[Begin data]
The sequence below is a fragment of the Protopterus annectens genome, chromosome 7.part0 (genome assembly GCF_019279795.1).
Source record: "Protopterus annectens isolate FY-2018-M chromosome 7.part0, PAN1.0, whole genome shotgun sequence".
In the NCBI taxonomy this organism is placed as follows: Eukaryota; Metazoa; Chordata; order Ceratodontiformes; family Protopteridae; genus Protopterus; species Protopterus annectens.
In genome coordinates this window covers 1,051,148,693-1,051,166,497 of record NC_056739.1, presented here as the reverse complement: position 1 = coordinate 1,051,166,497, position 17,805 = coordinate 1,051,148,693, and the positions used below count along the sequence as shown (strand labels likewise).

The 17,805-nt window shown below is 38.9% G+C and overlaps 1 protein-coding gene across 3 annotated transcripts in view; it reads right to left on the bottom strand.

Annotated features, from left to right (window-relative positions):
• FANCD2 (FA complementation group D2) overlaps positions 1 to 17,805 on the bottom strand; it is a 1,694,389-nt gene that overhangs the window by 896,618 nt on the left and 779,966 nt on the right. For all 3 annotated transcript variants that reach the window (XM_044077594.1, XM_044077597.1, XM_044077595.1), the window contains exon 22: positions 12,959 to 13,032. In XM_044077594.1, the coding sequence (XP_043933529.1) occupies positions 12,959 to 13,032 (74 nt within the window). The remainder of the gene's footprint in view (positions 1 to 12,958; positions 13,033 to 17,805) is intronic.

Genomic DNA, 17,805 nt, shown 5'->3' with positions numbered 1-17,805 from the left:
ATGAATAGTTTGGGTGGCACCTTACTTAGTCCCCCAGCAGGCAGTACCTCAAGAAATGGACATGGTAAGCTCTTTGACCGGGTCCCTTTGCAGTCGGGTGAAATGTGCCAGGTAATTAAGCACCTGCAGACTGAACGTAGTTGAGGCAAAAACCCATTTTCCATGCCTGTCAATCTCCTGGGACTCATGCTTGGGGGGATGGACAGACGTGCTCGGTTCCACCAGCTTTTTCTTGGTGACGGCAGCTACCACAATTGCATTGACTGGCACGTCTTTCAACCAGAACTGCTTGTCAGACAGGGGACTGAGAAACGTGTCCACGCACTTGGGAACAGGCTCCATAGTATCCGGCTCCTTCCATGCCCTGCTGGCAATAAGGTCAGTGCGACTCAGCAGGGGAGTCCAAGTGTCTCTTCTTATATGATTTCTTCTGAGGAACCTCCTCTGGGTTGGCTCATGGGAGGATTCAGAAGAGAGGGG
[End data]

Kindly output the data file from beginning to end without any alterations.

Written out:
The sequence below is a fragment of the Protopterus annectens genome, chromosome 7.part0 (genome assembly GCF_019279795.1).
Source record: "Protopterus annectens isolate FY-2018-M chromosome 7.part0, PAN1.0, whole genome shotgun sequence".
In the NCBI taxonomy this organism is placed as follows: Eukaryota; Metazoa; Chordata; order Ceratodontiformes; family Protopteridae; genus Protopterus; species Protopterus annectens.
In genome coordinates this window covers 1,051,148,693-1,051,166,497 of record NC_056739.1, presented here as the reverse complement: position 1 = coordinate 1,051,166,497, position 17,805 = coordinate 1,051,148,693, and the positions used below count along the sequence as shown (strand labels likewise).

The 17,805-nt window shown below is 38.9% G+C and overlaps 1 protein-coding gene across 3 annotated transcripts in view; it reads right to left on the bottom strand.

Annotated features, from left to right (window-relative positions):
• FANCD2 (FA complementation group D2) overlaps positions 1 to 17,805 on the bottom strand; it is a 1,694,389-nt gene that overhangs the window by 896,618 nt on the left and 779,966 nt on the right. For all 3 annotated transcript variants that reach the window (XM_044077594.1, XM_044077597.1, XM_044077595.1), the window contains exon 22: positions 12,959 to 13,032. In XM_044077594.1, the coding sequence (XP_043933529.1) occupies positions 12,959 to 13,032 (74 nt within the window). The remainder of the gene's footprint in view (positions 1 to 12,958; positions 13,033 to 17,805) is intronic.

Genomic DNA, 17,805 nt, shown 5'->3' with positions numbered 1-17,805 from the left:
ATGAATAGTTTGGGTGGCACCTTACTTAGTCCCCCAGCAGGCAGTACCTCAAGAAATGGACATGGTAAGCTCTTTGACCGGGTCCCTTTGCAGTCGGGTGAAATGTGCCAGGTAATTAAGCACCTGCAGACTGAACGTAGTTGAGGCAAAAACCCATTTTCCATGCCTGTCAATCTCCTGGGACTCATGCTTGGGGGGATGGACAGACGTGCTCGGTTCCACCAGCTTTTTCTTGGTGACGGCAGCTACCACAATTGCATTGACTGGCACGTCTTTCAACCAGAACTGCTTGTCAGACAGGGGACTGAGAAACGTGTCCACGCACTTGGGAACAGGCTCCATAGTATCCGGCTCCTTCCATGCCCTGCTGGCAATAAGGTCAGTGCGACTCAGCAGGGGAGTCCAAGTGTCTCTTCTTATATGATTTCTTCTGAGGAACCTCCTCTGGGTTGGCTCATGGGAGGATTCAGAAGAGAGGGG